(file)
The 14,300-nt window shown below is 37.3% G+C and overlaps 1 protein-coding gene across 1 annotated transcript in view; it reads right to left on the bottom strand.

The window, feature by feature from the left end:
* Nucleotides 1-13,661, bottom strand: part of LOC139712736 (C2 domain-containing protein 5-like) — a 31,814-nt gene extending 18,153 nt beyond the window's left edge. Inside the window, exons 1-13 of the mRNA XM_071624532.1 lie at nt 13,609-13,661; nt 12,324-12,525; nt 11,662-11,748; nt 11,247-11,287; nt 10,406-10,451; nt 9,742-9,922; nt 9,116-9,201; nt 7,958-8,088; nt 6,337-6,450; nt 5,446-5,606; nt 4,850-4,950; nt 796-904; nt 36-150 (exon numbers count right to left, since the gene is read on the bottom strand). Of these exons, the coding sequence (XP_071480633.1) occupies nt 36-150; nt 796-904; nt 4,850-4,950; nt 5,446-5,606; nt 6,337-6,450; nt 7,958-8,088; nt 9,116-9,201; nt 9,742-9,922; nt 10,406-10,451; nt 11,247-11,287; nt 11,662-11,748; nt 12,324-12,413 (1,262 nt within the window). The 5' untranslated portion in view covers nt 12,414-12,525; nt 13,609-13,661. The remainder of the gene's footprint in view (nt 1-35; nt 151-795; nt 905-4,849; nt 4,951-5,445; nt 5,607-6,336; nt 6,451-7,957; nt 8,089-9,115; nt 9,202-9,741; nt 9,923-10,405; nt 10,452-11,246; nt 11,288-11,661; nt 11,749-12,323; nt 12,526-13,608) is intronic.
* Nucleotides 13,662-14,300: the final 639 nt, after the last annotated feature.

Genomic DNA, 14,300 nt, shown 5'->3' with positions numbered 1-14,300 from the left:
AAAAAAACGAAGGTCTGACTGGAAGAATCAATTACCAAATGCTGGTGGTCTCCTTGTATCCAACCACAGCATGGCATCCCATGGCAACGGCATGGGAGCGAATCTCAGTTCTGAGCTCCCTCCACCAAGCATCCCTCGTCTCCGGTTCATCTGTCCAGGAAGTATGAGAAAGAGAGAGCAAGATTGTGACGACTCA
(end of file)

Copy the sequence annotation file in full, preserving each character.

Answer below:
The 14,300-nt window shown below is 37.3% G+C and overlaps 1 protein-coding gene across 1 annotated transcript in view; it reads right to left on the bottom strand.

The window, feature by feature from the left end:
* Nucleotides 1-13,661, bottom strand: part of LOC139712736 (C2 domain-containing protein 5-like) — a 31,814-nt gene extending 18,153 nt beyond the window's left edge. Inside the window, exons 1-13 of the mRNA XM_071624532.1 lie at nt 13,609-13,661; nt 12,324-12,525; nt 11,662-11,748; nt 11,247-11,287; nt 10,406-10,451; nt 9,742-9,922; nt 9,116-9,201; nt 7,958-8,088; nt 6,337-6,450; nt 5,446-5,606; nt 4,850-4,950; nt 796-904; nt 36-150 (exon numbers count right to left, since the gene is read on the bottom strand). Of these exons, the coding sequence (XP_071480633.1) occupies nt 36-150; nt 796-904; nt 4,850-4,950; nt 5,446-5,606; nt 6,337-6,450; nt 7,958-8,088; nt 9,116-9,201; nt 9,742-9,922; nt 10,406-10,451; nt 11,247-11,287; nt 11,662-11,748; nt 12,324-12,413 (1,262 nt within the window). The 5' untranslated portion in view covers nt 12,414-12,525; nt 13,609-13,661. The remainder of the gene's footprint in view (nt 1-35; nt 151-795; nt 905-4,849; nt 4,951-5,445; nt 5,607-6,336; nt 6,451-7,957; nt 8,089-9,115; nt 9,202-9,741; nt 9,923-10,405; nt 10,452-11,246; nt 11,288-11,661; nt 11,749-12,323; nt 12,526-13,608) is intronic.
* Nucleotides 13,662-14,300: the final 639 nt, after the last annotated feature.

Genomic DNA, 14,300 nt, shown 5'->3' with positions numbered 1-14,300 from the left:
AAAAAAACGAAGGTCTGACTGGAAGAATCAATTACCAAATGCTGGTGGTCTCCTTGTATCCAACCACAGCATGGCATCCCATGGCAACGGCATGGGAGCGAATCTCAGTTCTGAGCTCCCTCCACCAAGCATCCCTCGTCTCCGGTTCATCTGTCCAGGAAGTATGAGAAAGAGAGAGCAAGATTGTGACGACTCA